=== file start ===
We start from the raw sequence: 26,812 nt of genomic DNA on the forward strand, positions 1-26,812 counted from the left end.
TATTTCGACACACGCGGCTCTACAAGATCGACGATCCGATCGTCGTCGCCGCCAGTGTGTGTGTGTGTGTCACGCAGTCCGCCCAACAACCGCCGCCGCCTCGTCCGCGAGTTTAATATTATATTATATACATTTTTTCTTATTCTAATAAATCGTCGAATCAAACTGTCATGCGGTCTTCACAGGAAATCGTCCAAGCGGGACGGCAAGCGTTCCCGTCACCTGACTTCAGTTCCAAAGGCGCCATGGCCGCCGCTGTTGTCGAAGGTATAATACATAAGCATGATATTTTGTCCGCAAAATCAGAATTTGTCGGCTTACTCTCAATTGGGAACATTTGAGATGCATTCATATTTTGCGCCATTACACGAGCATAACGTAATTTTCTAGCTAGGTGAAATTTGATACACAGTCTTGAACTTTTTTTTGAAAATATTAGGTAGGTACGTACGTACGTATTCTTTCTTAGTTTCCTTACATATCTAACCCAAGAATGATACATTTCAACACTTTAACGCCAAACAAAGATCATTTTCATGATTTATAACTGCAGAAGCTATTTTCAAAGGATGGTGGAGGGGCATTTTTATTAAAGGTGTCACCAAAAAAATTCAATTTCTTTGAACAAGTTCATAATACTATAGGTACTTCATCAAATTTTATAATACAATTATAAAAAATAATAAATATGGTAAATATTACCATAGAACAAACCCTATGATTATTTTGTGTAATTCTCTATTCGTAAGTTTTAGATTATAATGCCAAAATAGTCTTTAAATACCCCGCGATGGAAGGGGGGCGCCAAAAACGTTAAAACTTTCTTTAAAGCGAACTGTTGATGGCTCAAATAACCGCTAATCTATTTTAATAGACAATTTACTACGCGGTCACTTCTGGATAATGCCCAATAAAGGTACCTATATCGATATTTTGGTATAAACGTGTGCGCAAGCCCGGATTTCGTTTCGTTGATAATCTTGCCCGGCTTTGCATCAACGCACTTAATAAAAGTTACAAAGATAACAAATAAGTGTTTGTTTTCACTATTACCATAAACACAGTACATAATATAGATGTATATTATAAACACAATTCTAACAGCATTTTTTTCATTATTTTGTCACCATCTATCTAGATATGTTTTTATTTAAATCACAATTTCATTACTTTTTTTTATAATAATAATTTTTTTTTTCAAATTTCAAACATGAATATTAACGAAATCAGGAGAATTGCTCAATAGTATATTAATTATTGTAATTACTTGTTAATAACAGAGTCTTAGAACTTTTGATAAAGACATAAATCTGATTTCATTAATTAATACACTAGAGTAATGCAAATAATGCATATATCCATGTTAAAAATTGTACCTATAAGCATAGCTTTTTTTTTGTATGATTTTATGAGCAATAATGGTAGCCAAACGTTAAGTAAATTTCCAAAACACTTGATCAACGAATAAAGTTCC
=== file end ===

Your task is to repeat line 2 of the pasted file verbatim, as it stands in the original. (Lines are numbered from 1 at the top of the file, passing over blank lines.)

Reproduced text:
TATTTCGACACACGCGGCTCTACAAGATCGACGATCCGATCGTCGTCGCCGCCAGTGTGTGTGTGTGTGTCACGCAGTCCGCCCAACAACCGCCGCCGCCTCGTCCGCGAGTTTAATATTATATTATATACATTTTTTCTTATTCTAATAAATCGTCGAATCAAACTGTCATGCGGTCTTCACAGGAAATCGTCCAAGCGGGACGGCAAGCGTTCCCGTCACCTGACTTCAGTTCCAAAGGCGCCATGGCCGCCGCTGTTGTCGAAGGTATAATACATAAGCATGATATTTTGTCCGCAAAATCAGAATTTGTCGGCTTACTCTCAATTGGGAACATTTGAGATGCATTCATATTTTGCGCCATTACACGAGCATAACGTAATTTTCTAGCTAGGTGAAATTTGATACACAGTCTTGAACTTTTTTTTGAAAATATTAGGTAGGTACGTACGTACGTATTCTTTCTTAGTTTCCTTACATATCTAACCCAAGAATGATACATTTCAACACTTTAACGCCAAACAAAGATCATTTTCATGATTTATAACTGCAGAAGCTATTTTCAAAGGATGGTGGAGGGGCATTTTTATTAAAGGTGTCACCAAAAAAATTCAATTTCTTTGAACAAGTTCATAATACTATAGGTACTTCATCAAATTTTATAATACAATTATAAAAAATAATAAATATGGTAAATATTACCATAGAACAAACCCTATGATTATTTTGTGTAATTCTCTATTCGTAAGTTTTAGATTATAATGCCAAAATAGTCTTTAAATACCCCGCGATGGAAGGGGGGCGCCAAAAACGTTAAAACTTTCTTTAAAGCGAACTGTTGATGGCTCAAATAACCGCTAATCTATTTTAATAGACAATTTACTACGCGGTCACTTCTGGATAATGCCCAATAAAGGTACCTATATCGATATTTTGGTATAAACGTGTGCGCAAGCCCGGATTTCGTTTCGTTGATAATCTTGCCCGGCTTTGCATCAACGCACTTAATAAAAGTTACAAAGATAACAAATAAGTGTTTGTTTTCACTATTACCATAAACACAGTACATAATATAGATGTATATTATAAACACAATTCTAACAGCATTTTTTTCATTATTTTGTCACCATCTATCTAGATATGTTTTTATTTAAATCACAATTTCATTACTTTTTTTTATAATAATAATTTTTTTTTTCAAATTTCAAACATGAATATTAACGAAATCAGGAGAATTGCTCAATAGTATATTAATTATTGTAATTACTTGTTAATAACAGAGTCTTAGAACTTTTGATAAAGACATAAATCTGATTTCATTAATTAATACACTAGAGTAATGCAAATAATGCATATATCCATGTTAAAAATTGTACCTATAAGCATAGCTTTTTTTTTGTATGATTTTATGAGCAATAATGGTAGCCAAACGTTAAGTAAATTTCCAAAACACTTGATCAACGAATAAAGTTCC